In creating the firm’s billable requirements, our business plan made such requirements easy to satisfy. The billable hours provided my partner and I with a daily guidepost to keep us sufficiently focused on the bottom line — that is, the money we needed to generate in order to keep our practice afloat. It also supported a budget that was easy to compute and project into the future. With regards to the billable requirements, students with loans or other debts, who are interested in starting their own practice, will need to prepare business plans with an eye toward generating enough income to pay the these bills. This can be done several ways: by becoming competent in select practice areas, which require upfront payment of fees. Such practice areas often include preparing tax returns, wills, bankruptcies or criminal defense. Also, selecting clients who can afford to pay the up-front fees can help generate income. Lastly, and perhaps most importantly, don’t forget to advertise (check your state’s Rules of Professional Responsibility). Just as legal services work helped me become familiar with the law and build up some savings, a stint with the public defender or some other organization may help.
Blueprint JD: How did you select the initial areas of practice for your firm? Did the breadth of your practice grow or change over time?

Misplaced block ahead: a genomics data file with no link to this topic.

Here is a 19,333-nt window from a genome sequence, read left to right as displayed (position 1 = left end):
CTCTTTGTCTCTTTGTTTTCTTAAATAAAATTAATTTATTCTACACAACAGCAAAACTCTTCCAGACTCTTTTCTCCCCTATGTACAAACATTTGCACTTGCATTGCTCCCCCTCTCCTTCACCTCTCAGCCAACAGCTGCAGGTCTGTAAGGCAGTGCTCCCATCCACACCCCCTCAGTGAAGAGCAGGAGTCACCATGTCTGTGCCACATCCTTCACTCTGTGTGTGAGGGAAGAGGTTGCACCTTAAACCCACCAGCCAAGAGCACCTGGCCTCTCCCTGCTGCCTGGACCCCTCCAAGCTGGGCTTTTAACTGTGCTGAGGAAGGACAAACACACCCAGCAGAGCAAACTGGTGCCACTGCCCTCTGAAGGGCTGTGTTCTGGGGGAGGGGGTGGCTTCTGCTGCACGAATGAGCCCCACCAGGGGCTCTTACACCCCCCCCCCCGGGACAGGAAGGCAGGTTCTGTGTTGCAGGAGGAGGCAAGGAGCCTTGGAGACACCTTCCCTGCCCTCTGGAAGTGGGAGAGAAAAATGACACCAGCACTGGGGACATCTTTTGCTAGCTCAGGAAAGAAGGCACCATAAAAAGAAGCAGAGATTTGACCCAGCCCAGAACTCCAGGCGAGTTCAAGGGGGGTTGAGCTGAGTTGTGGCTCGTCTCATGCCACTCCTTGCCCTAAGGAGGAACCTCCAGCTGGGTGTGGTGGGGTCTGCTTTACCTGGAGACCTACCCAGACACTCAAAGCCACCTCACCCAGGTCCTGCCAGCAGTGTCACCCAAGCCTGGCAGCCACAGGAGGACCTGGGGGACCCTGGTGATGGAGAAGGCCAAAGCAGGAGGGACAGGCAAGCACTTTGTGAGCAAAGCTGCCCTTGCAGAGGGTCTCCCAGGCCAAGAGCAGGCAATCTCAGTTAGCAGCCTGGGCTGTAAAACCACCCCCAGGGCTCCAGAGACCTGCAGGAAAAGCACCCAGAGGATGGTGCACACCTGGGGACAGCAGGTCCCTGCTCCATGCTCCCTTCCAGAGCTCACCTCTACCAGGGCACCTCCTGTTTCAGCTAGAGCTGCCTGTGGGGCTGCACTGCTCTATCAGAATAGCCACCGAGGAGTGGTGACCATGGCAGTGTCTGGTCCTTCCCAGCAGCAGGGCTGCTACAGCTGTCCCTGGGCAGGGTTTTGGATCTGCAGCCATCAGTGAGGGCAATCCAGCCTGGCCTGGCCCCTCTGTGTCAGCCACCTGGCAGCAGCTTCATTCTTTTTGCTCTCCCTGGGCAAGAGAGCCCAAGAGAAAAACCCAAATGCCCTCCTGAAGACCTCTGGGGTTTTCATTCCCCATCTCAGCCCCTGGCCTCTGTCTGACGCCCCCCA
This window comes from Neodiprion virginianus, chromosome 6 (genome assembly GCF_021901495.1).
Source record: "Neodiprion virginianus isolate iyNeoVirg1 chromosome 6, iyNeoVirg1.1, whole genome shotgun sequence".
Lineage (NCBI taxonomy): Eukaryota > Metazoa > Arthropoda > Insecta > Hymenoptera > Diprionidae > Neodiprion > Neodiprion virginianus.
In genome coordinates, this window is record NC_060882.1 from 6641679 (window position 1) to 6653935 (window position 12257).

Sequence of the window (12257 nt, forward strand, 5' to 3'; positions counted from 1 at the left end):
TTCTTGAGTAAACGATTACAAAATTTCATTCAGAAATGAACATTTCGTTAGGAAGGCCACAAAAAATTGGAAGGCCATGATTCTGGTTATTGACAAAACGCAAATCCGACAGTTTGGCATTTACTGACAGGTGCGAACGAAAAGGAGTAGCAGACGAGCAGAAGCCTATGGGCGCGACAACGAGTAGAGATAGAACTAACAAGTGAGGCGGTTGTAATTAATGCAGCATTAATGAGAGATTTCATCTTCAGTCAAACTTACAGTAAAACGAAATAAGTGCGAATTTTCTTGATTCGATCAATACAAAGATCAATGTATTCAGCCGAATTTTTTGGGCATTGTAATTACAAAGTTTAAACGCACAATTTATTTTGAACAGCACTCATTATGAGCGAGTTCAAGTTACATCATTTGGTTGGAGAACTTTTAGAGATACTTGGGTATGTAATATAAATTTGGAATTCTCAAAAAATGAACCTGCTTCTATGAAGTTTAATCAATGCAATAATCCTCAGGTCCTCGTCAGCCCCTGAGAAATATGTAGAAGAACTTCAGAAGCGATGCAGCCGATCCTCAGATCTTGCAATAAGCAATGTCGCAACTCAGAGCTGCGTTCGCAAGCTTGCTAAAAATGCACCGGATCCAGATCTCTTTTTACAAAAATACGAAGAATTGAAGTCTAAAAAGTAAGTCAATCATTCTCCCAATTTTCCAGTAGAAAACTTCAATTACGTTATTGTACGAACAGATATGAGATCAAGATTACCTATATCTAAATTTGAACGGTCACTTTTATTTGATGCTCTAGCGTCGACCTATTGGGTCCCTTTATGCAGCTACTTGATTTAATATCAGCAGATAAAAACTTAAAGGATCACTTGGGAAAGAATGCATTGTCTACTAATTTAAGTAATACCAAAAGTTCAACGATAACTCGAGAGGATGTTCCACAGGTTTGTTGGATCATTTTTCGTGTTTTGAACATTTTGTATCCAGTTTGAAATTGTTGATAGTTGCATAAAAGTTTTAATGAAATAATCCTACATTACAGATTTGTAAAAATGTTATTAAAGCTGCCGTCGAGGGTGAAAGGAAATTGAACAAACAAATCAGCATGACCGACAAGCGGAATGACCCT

RR: We selected our initial practice areas by first identifying an underserved community and its respective needs. Since we were in this to make a modest living, we had to make sure the community could afford to pay reasonable fees. More specifically, in Tuscarawas County, Ohio, we found that domestic relations and consumer cases provided helpful cash flow while we took on contingency cases, most significantly on behalf of environmental whistleblowers. Our firm took a financial loss our first year, but I was in the black by the second year. After the first couple of years, I discovered that while serving the developing immigrant community was a rewarding pro bono endeavor, the community was not developed enough to support a private practice attorney, at least financially. Over time, I began to focus more exclusively on environmental whistleblower matters, and most of my income came from those big contingency cases that I had pursued for years. It was an easy decision to continue developing my practice in environmental whistleblower law because I believed it was a gift that I found. The practice area was one that I cared about and in which I could succeed. Most importantly, it generated an income to support the office and my family.